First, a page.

Dropzone Newsletter

By: Ben Farrell - Imbrium Stormwater Design Engineer

Sediment (TSS) in urban stormwater runoff causes many water quality, habitat and aesthetic problems in our waterways. Various pollutants of concern, such as metals, nutrients, hydrocarbons, and bacteria, are typically adsorbed onto the sediment particles. Filtration devices are often used to greatly reduce the pollutant loads in runoff. When sizing a filter it is important to consider both the water quality flow rate and the annual sediment mass load, which can vary widely depending on land use.

For the purposes of demonstrating the effect of annual sediment mass load on filter sizing, four Jellyfish® Filter sizing simulations were analyzed. All sizing parameters, except for the annual sediment mass loading rate (kilograms per hectare per year), have been held constant for each of the four sizing simulations. The sediment loading rates were determined by using data from land use research published by US EPA. Four land use types (Commercial, Highway, High Density Residential (HDR), and Low Density Residential (LDR)) and their corresponding annual sediment mass loads were selected. These simulations did not account for a treatment train design (for example, the use of an oil-grit separator upstream of the filter system), but rather sized the filter as a stand-alone treatment system.

The results of the simulations highlight the importance of selecting the correct land use parameter for the project, assuming the associated annual sediment mass load is reasonably representative of actual site conditions. Three of the four simulations resulted in the final filter design being dominated by the annual sediment mass load, rather than the water quality flow rate. We call these three systems “mass limited”. In a “mass limited” system, the size of the system and number of cartridges required are selected to ensure at least a twelve month maintenance interval based on annual sediment load; the system size and number of cartridges are larger than that required to simply treat the water quality flow rate. Conversely, only the Low Density Residential land use type resulted in a “water quality flow limited” system due to the low sediment loading rate. The “WQ flow limited” system results when the filtration device is sized based on the required treatment flow rate, or the flow rate associated with 90% average annual runoff volume in this case. The results of the four sizing simulations can be found in Table 1.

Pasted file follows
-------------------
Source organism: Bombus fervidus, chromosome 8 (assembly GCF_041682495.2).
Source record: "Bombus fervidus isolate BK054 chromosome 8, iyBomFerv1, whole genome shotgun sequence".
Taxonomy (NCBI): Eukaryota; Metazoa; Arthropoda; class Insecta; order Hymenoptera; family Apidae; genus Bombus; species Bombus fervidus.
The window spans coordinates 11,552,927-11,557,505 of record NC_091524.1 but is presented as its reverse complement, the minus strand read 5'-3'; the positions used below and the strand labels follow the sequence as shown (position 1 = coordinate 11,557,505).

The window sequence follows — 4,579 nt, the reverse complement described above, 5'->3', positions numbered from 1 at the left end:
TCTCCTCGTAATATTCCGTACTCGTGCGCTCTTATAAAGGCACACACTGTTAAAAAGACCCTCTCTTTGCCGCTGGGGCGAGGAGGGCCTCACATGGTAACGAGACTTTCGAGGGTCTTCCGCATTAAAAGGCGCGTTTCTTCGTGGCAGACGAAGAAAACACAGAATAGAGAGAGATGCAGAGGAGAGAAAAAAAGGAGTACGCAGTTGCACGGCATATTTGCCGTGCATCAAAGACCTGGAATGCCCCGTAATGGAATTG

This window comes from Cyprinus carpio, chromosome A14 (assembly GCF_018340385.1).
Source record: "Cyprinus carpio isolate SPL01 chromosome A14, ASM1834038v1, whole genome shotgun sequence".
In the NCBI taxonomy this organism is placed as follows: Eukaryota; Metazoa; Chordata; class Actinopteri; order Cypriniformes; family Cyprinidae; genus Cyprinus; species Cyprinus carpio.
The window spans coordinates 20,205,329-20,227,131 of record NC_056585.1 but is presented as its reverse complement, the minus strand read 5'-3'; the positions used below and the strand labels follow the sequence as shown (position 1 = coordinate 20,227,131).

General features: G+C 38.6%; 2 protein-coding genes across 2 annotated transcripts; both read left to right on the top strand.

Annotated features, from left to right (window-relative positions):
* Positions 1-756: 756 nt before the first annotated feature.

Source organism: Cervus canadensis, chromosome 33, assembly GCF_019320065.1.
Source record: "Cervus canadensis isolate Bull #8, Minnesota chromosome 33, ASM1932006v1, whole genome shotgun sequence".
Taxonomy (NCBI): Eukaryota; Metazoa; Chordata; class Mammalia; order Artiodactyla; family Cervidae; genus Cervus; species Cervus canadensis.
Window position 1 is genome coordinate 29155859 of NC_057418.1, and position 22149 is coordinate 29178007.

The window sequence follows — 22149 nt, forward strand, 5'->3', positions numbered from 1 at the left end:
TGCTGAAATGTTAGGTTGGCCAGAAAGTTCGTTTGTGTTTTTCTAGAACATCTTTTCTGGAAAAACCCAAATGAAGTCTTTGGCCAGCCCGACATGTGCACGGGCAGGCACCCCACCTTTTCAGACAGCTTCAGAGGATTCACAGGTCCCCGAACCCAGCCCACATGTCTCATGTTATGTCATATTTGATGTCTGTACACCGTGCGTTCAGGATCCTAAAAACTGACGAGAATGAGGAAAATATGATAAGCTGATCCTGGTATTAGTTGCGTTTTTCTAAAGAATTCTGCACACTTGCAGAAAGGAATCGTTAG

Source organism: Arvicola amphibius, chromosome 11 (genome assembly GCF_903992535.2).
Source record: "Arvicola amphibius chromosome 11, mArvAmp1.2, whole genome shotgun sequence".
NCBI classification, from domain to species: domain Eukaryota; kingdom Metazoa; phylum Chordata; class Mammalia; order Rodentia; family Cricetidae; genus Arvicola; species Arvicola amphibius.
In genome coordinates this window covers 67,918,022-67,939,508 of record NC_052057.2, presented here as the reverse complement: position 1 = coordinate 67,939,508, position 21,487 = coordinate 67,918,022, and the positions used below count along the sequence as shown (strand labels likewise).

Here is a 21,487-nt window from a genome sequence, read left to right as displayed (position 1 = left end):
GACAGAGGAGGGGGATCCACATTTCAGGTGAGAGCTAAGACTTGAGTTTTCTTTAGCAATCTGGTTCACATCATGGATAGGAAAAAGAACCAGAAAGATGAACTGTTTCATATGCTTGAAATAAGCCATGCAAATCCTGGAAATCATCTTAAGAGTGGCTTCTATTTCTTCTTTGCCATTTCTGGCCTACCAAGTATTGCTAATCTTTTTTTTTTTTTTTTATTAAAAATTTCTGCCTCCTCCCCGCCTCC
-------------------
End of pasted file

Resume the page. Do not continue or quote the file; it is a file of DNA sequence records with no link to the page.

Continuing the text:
As stormwater knowledge continues to advance, so must the implementation and enforcement of sizing and design methodologies of proprietary and non-proprietary stormwater treatment systems. Sizing filtration devices based on water quality flow rate alone has generally been the industry standard, but in many cases, sizing solely for the water quality flow rate only provides half the picture, and can lead to an increased maintenance frequency. In addition, various types of filtration systems function differently, so they are largely not interchangeable once specified. The sediment mass loading rate is the critical parameter that completes this picture. Both treatment flow rate and sediment mass loading rate parameters must be considered when designing filtration systems.

Table 1:

Constant Parameters
Rainfall Station
Toronto Central ON 100
Site Area
1 hectare
Annual Runoff Volume Capture
Treatment Flow Rate
25.7 L/s

Experimental Parameter
Land Use



High Density Residential
Low Density Residential
Sediment Loading Rate (kg/ha/yr) *

Jellyfish® Filter Sizing Results
Land Use Type



High Density Residential
Low Density Residential
Annual Sediment Capture Required
1120 kg
986 kg
480 kg
11 kg
Annual Sediment Capture Provided **
1138 kg
1024 kg
512 kg
313 kg
Water Quality Flow Rate Capacity Provided ***
101 L/s
90.9 L/s
45.4 L/s
27.8 L/s
Mass Sediment Limited or WQ Flow Limited
Sediment Limited
Sediment Limited
Sediment Limited
Flow Rate Limited

*Source: Nationwide Urban Runoff Program (US EPA 1983)
**Annual Sediment Capture based on Sediment Design Capacity of 54" Cartridges
***Water Quality Flow Rate Design Capacity based on Treatment Rate of 54" Cartridges

Posted in: 2015, May 2015

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